1. re: wekick

                                            Do I view what as a bad thing? I'm confused. Citations, please.

                                    3. Fine, it’s not like this is the first time in my life I’m dissenting. . . .

                                      Considering the fact that the USDA defines the temperatures for doneness in a considerably different manner that traditionally done so in restaurant/home kitchens, I do not think that using a temperature as an objective reference point for a chef is off base. Like, say colors, the words assigned to doneness are subjective. (You say “wasabi green,” but your sister-in-law insists the wall is “spring meadow.”) I have found this to be true from kitchen to kitchen and especially from region to region. To me a piece of prime beef should be rare at 120, some kitchens will cook rare at about 130 – that’s a considerable difference in color, taste, and texture.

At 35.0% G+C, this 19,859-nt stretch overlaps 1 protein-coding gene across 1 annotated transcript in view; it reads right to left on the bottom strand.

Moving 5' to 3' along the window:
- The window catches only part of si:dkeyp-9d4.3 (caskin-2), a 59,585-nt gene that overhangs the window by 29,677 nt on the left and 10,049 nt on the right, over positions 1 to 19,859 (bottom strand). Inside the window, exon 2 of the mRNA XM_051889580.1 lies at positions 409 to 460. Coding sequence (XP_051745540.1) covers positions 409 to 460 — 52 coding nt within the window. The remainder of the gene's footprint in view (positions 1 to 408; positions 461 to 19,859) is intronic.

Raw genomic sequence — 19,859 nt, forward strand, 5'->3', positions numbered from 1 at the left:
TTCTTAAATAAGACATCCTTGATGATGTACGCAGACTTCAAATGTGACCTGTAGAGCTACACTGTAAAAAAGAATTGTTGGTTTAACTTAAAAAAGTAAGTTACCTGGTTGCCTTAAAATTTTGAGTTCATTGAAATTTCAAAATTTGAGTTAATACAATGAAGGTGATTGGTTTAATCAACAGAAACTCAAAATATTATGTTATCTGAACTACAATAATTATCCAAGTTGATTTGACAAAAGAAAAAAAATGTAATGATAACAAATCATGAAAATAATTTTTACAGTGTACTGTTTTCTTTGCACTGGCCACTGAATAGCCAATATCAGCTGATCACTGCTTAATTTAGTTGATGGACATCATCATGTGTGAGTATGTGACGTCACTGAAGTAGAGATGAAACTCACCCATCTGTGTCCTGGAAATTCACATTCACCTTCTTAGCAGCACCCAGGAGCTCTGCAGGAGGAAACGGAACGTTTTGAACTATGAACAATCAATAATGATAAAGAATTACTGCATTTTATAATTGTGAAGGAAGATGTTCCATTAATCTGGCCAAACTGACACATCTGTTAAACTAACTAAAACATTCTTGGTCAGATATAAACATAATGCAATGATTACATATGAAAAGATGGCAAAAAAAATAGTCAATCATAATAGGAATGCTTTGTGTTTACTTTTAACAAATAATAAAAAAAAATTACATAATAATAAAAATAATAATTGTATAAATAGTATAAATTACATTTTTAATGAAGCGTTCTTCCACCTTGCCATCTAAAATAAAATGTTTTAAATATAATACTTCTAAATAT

Do I think the temperature must be precise? No, but it can merely be an accurate way to explain your preference to a chef through a server. Anecdotally, I recently order a pork entrée by responding “say, between 140-145,” to the server’s inquiry. I received a great dish, perfectly cooked.

                                      1. Yes, I would call you an a-hole. It sends a message to the chef and others they don't kno0w what their doing. If you can;t help yourselfeat your meat at home. However, if you receive you steak and it is not med-rare, i would say something to the waitstaff.

                                        1 Reply
                                        1. re: sexyLAMBCHOPx

                                          Why is it better to bitch later than be precise initially?

                                        2. According to OP, you're already been doing this: so uh how have the staff been reacting?

                                          1. I have joined the "order it rare" club, and it has been working fine ~~ I hate overcooked and I hate sending it back. I tell them just warm in the center, not cold.